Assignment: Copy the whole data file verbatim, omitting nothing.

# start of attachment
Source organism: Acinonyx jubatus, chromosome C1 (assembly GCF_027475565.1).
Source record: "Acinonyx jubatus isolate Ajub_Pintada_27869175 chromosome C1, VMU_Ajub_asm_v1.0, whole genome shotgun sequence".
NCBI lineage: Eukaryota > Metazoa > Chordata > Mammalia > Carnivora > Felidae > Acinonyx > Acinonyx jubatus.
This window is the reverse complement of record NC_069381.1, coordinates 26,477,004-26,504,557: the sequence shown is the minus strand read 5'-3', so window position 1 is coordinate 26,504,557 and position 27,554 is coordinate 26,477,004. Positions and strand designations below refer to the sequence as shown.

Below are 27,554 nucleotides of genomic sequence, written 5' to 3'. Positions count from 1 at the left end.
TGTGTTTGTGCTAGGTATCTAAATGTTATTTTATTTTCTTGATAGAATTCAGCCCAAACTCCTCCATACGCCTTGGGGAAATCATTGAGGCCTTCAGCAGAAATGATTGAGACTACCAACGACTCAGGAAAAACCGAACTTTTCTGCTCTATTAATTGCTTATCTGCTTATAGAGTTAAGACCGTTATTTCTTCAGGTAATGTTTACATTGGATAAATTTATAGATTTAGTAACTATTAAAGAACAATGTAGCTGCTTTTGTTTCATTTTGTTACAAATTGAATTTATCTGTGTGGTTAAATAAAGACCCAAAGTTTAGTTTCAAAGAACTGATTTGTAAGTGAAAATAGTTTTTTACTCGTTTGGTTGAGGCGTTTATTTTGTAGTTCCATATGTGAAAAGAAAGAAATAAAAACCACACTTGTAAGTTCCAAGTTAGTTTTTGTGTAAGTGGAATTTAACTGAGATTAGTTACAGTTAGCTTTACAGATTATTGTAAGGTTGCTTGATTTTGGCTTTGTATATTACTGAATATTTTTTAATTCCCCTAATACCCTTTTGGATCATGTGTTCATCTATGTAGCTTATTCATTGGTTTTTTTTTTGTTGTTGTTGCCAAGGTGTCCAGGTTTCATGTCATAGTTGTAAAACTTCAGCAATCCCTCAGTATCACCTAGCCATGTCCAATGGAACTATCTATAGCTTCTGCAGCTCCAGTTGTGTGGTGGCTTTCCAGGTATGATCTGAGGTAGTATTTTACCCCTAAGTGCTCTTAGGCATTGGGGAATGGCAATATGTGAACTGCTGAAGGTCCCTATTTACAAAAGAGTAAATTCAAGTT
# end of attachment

Source organism: Acinonyx jubatus, chromosome C1 (assembly GCF_027475565.1).
Source record: "Acinonyx jubatus isolate Ajub_Pintada_27869175 chromosome C1, VMU_Ajub_asm_v1.0, whole genome shotgun sequence".
NCBI lineage: Eukaryota > Metazoa > Chordata > Mammalia > Carnivora > Felidae > Acinonyx > Acinonyx jubatus.
This window is the reverse complement of record NC_069381.1, coordinates 26,477,004-26,504,557: the sequence shown is the minus strand read 5'-3', so window position 1 is coordinate 26,504,557 and position 27,554 is coordinate 26,477,004. Positions and strand designations below refer to the sequence as shown.

Below are 27,554 nucleotides of genomic sequence, written 5' to 3'. Positions count from 1 at the left end.
TGTGTTTGTGCTAGGTATCTAAATGTTATTTTATTTTCTTGATAGAATTCAGCCCAAACTCCTCCATACGCCTTGGGGAAATCATTGAGGCCTTCAGCAGAAATGATTGAGACTACCAACGACTCAGGAAAAACCGAACTTTTCTGCTCTATTAATTGCTTATCTGCTTATAGAGTTAAGACCGTTATTTCTTCAGGTAATGTTTACATTGGATAAATTTATAGATTTAGTAACTATTAAAGAACAATGTAGCTGCTTTTGTTTCATTTTGTTACAAATTGAATTTATCTGTGTGGTTAAATAAAGACCCAAAGTTTAGTTTCAAAGAACTGATTTGTAAGTGAAAATAGTTTTTTACTCGTTTGGTTGAGGCGTTTATTTTGTAGTTCCATATGTGAAAAGAAAGAAATAAAAACCACACTTGTAAGTTCCAAGTTAGTTTTTGTGTAAGTGGAATTTAACTGAGATTAGTTACAGTTAGCTTTACAGATTATTGTAAGGTTGCTTGATTTTGGCTTTGTATATTACTGAATATTTTTTAATTCCCCTAATACCCTTTTGGATCATGTGTTCATCTATGTAGCTTATTCATTGGTTTTTTTTTTGTTGTTGTTGCCAAGGTGTCCAGGTTTCATGTCATAGTTGTAAAACTTCAGCAATCCCTCAGTATCACCTAGCCATGTCCAATGGAACTATCTATAGCTTCTGCAGCTCCAGTTGTGTGGTGGCTTTCCAGGTATGATCTGAGGTAGTATTTTACCCCTAAGTGCTCTTAGGCATTGGGGAATGGCAATATGTGAACTGCTGAAGGTCCCTATTTACAAAAGAGTAAATTCAAGTT